BilkentResearchers’ Study on Critical Casimir Forces Published in Nature Communications
- 11 August 2016
- Posted by: admin
- Category: News
A team of researchersled by Asst. Prof. Giovanni Volpe (Soft MatterLab, Department of Physics and UNAM) has published an important study in the open-access journal Nature Communications (April 21, 2016). In the study, coauthored by Prof. Andrea Gambassi of the International School for Advanced Study (SISSA) in Trieste, Italy, the investigatorsmeasured the presence of many-body effects for critical Casimir forces, i.e., forces acting on microscopicparticlesimmersed in a fluidinduced by critical fluctuations.
The term “many-body effects” refers to the factthat the effecttwomicroparticles have on a third one togethermight not be the same as the sum of the effectstheywould have separately. Just as in the macroscopic world, the sum of the parts in the microscopic world isoftendifferentfrom the whole, and interactions canbequitecomplex.
In the studyjustpublished, researchers for the first time measuredthiseffect in a system formed by glass colloidsimmersed in a critical mixture. By reconstructing the critical Casimir forces when the system wasformed by two and then by threecolloids, the physicistsdemonstrated the nonadditivity of these forces. “The knowledge of theseeffectsisvery important from the point of view of bothfundamental and appliedresearch, especially for the scientistswho design micro-machines able to do a variety of tasks,” notes Prof. Gambassi.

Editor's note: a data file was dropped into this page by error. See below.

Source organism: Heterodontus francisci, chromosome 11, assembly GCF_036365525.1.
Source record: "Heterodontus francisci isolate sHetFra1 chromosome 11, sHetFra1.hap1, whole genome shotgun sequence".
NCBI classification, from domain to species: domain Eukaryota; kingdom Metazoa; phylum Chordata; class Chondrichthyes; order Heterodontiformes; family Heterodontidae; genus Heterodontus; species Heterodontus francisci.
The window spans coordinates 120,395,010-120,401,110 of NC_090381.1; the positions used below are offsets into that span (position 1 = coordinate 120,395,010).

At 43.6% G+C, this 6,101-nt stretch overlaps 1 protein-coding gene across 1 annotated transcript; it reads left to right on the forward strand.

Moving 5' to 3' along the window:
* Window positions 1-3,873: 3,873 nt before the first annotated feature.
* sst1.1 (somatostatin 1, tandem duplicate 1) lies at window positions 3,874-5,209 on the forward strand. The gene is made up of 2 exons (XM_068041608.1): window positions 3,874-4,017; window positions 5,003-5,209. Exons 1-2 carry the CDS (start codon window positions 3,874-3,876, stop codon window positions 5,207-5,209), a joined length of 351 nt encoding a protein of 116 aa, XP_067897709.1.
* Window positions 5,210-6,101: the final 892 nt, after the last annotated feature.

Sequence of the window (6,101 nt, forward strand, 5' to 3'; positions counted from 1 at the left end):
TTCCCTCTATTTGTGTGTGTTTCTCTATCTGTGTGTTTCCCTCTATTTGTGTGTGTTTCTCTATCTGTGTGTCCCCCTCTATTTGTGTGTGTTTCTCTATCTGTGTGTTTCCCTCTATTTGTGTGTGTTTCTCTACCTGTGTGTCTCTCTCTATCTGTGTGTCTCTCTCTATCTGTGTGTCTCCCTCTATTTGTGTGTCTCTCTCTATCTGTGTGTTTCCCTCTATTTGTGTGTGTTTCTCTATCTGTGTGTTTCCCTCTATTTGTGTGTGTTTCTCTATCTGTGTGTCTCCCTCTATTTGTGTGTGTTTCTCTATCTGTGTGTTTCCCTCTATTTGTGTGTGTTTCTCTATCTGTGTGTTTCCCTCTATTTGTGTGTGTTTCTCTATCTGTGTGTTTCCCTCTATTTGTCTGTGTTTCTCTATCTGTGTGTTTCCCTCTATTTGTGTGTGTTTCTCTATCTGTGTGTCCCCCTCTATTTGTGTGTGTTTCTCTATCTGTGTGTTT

In the experimentconducted by Dr. Volpe’s group, the particleswereimmersed in a mixture of water and lutidine, and twoparticlesconfined in place via opticaltweezerssuchthat a film of theirrandom motion couldbe made through the microscope and, via statisticalmethods, the forces atplayaccuratelyinferred. The researchersthenadded a thirdparticle and compared the results. “In thisway,” declared Dr. Volpe, “wedemonstratedthat the many-body effectis real, and wesucceeded in measuringitwith an unexpectedaccuracy: after all, weweredealingwith forces that are a thousandth of a millionth of a gram.”
In addition to Dr. Volpe and Prof. Gambassi, the research team included Dr. SathyanarayanaPaladugu, Dr. AgneseCallegari and Lukas Barth of the Soft MatterLabatBilkent; YazganTuna of the Soft MatterLab and UNAM atBilkent; and Prof. Siegfried Dietrich of the Max-Planck-Institute for Intelligent Systems and the IV. Institute for TheoreticalPhysicsat the University of Stuttgart.